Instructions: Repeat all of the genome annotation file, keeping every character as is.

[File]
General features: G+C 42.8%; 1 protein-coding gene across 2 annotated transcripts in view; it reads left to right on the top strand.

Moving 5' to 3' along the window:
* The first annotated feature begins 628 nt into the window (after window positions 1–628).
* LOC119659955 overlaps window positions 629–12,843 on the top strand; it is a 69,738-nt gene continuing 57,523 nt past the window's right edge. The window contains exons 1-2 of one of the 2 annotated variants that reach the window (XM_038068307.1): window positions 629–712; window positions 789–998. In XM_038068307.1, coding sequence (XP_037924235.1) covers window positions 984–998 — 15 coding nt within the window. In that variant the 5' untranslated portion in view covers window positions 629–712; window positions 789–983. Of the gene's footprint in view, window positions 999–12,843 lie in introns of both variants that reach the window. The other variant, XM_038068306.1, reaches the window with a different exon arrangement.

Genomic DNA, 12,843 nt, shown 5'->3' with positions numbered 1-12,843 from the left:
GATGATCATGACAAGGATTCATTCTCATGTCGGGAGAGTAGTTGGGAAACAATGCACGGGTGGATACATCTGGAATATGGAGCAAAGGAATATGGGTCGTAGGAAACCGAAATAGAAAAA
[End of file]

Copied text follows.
General features: G+C 42.8%; 1 protein-coding gene across 2 annotated transcripts in view; it reads left to right on the top strand.

Moving 5' to 3' along the window:
* The first annotated feature begins 628 nt into the window (after window positions 1–628).
* LOC119659955 overlaps window positions 629–12,843 on the top strand; it is a 69,738-nt gene continuing 57,523 nt past the window's right edge. The window contains exons 1-2 of one of the 2 annotated variants that reach the window (XM_038068307.1): window positions 629–712; window positions 789–998. In XM_038068307.1, coding sequence (XP_037924235.1) covers window positions 984–998 — 15 coding nt within the window. In that variant the 5' untranslated portion in view covers window positions 629–712; window positions 789–983. Of the gene's footprint in view, window positions 999–12,843 lie in introns of both variants that reach the window. The other variant, XM_038068306.1, reaches the window with a different exon arrangement.

Genomic DNA, 12,843 nt, shown 5'->3' with positions numbered 1-12,843 from the left:
GATGATCATGACAAGGATTCATTCTCATGTCGGGAGAGTAGTTGGGAAACAATGCACGGGTGGATACATCTGGAATATGGAGCAAAGGAATATGGGTCGTAGGAAACCGAAATAGAAAAA